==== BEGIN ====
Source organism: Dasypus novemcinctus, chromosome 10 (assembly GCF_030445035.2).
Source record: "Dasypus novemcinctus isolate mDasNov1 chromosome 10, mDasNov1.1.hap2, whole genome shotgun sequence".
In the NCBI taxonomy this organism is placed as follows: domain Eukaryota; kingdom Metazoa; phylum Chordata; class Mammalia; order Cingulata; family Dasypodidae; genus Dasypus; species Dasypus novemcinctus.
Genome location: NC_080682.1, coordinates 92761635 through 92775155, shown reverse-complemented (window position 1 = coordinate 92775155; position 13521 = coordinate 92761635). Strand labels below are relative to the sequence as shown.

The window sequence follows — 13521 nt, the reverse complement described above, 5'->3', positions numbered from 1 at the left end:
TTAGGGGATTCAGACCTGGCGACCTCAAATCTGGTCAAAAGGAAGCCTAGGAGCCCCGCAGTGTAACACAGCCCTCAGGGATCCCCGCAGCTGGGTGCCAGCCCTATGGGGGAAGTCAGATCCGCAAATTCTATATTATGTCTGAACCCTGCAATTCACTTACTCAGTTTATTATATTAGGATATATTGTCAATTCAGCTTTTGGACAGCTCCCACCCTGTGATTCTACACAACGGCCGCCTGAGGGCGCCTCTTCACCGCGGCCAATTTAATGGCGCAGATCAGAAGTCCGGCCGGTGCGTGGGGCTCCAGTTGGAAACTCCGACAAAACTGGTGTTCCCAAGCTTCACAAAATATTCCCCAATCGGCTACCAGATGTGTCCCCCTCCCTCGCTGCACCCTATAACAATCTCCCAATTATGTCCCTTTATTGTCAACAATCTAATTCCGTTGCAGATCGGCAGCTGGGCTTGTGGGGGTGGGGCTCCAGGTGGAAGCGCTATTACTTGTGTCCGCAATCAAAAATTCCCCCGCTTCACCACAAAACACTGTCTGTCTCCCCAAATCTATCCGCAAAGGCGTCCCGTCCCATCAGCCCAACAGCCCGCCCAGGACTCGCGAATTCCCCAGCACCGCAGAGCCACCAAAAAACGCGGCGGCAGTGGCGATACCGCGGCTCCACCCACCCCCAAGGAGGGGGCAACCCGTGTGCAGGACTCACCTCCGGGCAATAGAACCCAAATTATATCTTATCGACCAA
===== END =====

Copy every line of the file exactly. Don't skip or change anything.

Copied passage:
Source organism: Dasypus novemcinctus, chromosome 10 (assembly GCF_030445035.2).
Source record: "Dasypus novemcinctus isolate mDasNov1 chromosome 10, mDasNov1.1.hap2, whole genome shotgun sequence".
In the NCBI taxonomy this organism is placed as follows: domain Eukaryota; kingdom Metazoa; phylum Chordata; class Mammalia; order Cingulata; family Dasypodidae; genus Dasypus; species Dasypus novemcinctus.
Genome location: NC_080682.1, coordinates 92761635 through 92775155, shown reverse-complemented (window position 1 = coordinate 92775155; position 13521 = coordinate 92761635). Strand labels below are relative to the sequence as shown.

The window sequence follows — 13521 nt, the reverse complement described above, 5'->3', positions numbered from 1 at the left end:
TTAGGGGATTCAGACCTGGCGACCTCAAATCTGGTCAAAAGGAAGCCTAGGAGCCCCGCAGTGTAACACAGCCCTCAGGGATCCCCGCAGCTGGGTGCCAGCCCTATGGGGGAAGTCAGATCCGCAAATTCTATATTATGTCTGAACCCTGCAATTCACTTACTCAGTTTATTATATTAGGATATATTGTCAATTCAGCTTTTGGACAGCTCCCACCCTGTGATTCTACACAACGGCCGCCTGAGGGCGCCTCTTCACCGCGGCCAATTTAATGGCGCAGATCAGAAGTCCGGCCGGTGCGTGGGGCTCCAGTTGGAAACTCCGACAAAACTGGTGTTCCCAAGCTTCACAAAATATTCCCCAATCGGCTACCAGATGTGTCCCCCTCCCTCGCTGCACCCTATAACAATCTCCCAATTATGTCCCTTTATTGTCAACAATCTAATTCCGTTGCAGATCGGCAGCTGGGCTTGTGGGGGTGGGGCTCCAGGTGGAAGCGCTATTACTTGTGTCCGCAATCAAAAATTCCCCCGCTTCACCACAAAACACTGTCTGTCTCCCCAAATCTATCCGCAAAGGCGTCCCGTCCCATCAGCCCAACAGCCCGCCCAGGACTCGCGAATTCCCCAGCACCGCAGAGCCACCAAAAAACGCGGCGGCAGTGGCGATACCGCGGCTCCACCCACCCCCAAGGAGGGGGCAACCCGTGTGCAGGACTCACCTCCGGGCAATAGAACCCAAATTATATCTTATCGACCAA